Members of Kiwane Carrington's family also attended the city council meeting, but did not speak. Afterwards, Rhonda Williams, Kiwane's aunt, said she had already commented enough.
Champaign council members made no public comment following the remarks from the public, and left the chamber to go into closed session over a matter of potential litigation.
There will be no criminal charges against Champaign police officer Daniel Norbits - his service weapon was the one that fired, hitting and killing 15 year old Kiwane Carrington during a scuffle on Vine Street two months ago. Champaign County State's Attorney Julia Rietz spent nearly a month looking over more than a thousand pages of testimony and hours of taped interviews. On the day she declared the shooting an accident, she sat down with AM 580's Tom Rogers.
A Champaign police officer who fired the gun that killed a 15 year old boy last October will not face criminal charges.
State's Attorney Julia Rietz has decided that Officer Duane Norbits fired his weapon accidentally when Kiwane Carrington was shot and killed outside a Vine Street home.
Witnesses had called police saying Carrington and another teen were trying to get into the house, which Carrington had visited in the past at the invitation of a family friend who lived there.
In her 13-page summary of the state police report, Rietz says there was no evidence that Officer Norbits intended to fire his Glock 45 - she says the report concluded that it went off while Norbits was struggling with Carrington with his weapon drawn. Rietz says because the shooting was accidental, there would be no reason to analyze whether the shooting was justifiable under use-of-force policies.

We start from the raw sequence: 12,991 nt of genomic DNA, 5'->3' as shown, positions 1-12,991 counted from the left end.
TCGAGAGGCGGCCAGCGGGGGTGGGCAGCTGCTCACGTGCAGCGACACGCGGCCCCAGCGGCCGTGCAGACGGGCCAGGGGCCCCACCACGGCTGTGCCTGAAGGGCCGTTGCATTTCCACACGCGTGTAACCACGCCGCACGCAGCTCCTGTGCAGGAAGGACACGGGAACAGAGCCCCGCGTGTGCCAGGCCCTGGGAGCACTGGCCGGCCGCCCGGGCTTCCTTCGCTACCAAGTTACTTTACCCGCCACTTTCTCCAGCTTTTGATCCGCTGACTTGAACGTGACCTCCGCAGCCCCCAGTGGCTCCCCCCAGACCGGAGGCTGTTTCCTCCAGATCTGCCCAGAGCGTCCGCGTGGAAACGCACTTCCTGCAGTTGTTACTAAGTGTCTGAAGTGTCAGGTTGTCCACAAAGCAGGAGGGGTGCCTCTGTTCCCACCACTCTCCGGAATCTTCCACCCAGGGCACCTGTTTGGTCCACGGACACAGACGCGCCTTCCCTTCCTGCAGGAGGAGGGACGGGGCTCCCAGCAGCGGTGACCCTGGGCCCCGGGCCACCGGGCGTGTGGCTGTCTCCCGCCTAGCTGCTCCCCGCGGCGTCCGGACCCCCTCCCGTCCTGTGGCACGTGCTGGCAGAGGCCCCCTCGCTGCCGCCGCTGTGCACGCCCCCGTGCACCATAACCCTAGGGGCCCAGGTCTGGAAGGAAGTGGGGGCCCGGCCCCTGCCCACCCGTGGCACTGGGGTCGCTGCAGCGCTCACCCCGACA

Many women are charged more for their health insurance than men, and a health care advocacy group says that's unfair discrimination.
The head of the Champaign County Health Care Consumers says her own experience with group health insurance for the six employees in her not-for-profit group revealed big differences in premium between male and female employees. Claudia Lennhoff says their provider, Personal Care, charges more than double for women in one certain age group than for similarly-aged men.
Lennhoff says ten other states have banned so-called gender rating for health insurance, but not Illinois. However, she says national health care legislation now in Congress could very well address the issue.
"Now if we can get it passed as a national law, as a part of national health reform, UI think that would obviously help everybody all over the country," Lennhoff said. "But if that doesn't happen I think we'll be among the first to champion such an effort in the state of Illinois."
Lennhoff acknowledges that insurers consider the health demands of female policyholders - including childbirth - in figuring their rates. But she claims profits are the main reason behind the different premiums. We've not been able to contact a representative of Personal Care for comment.
The Urbana City Council has put a two-week delay on a vote to endorse the latest revision of the area's Long Range Transportation Plan. At Monday night's council meeting, some members voiced concern over some of the highway projects proposed for Champaign-Urbana during the next quarter-century.
Alderman Brandon Bowersox says the those projects run counter to the plan's own goals for protecting the environment and conserving energy.
"But then the actual implementation", says Bowersox, "when it comes down to what roads would be built, and the projections for how much we'll all be driving shows that the amount we'll be driving goes up a lot faster that population growth, even. So, per-person, we'd all be driving a lot more in 2035 than we're driving today, to live in our community."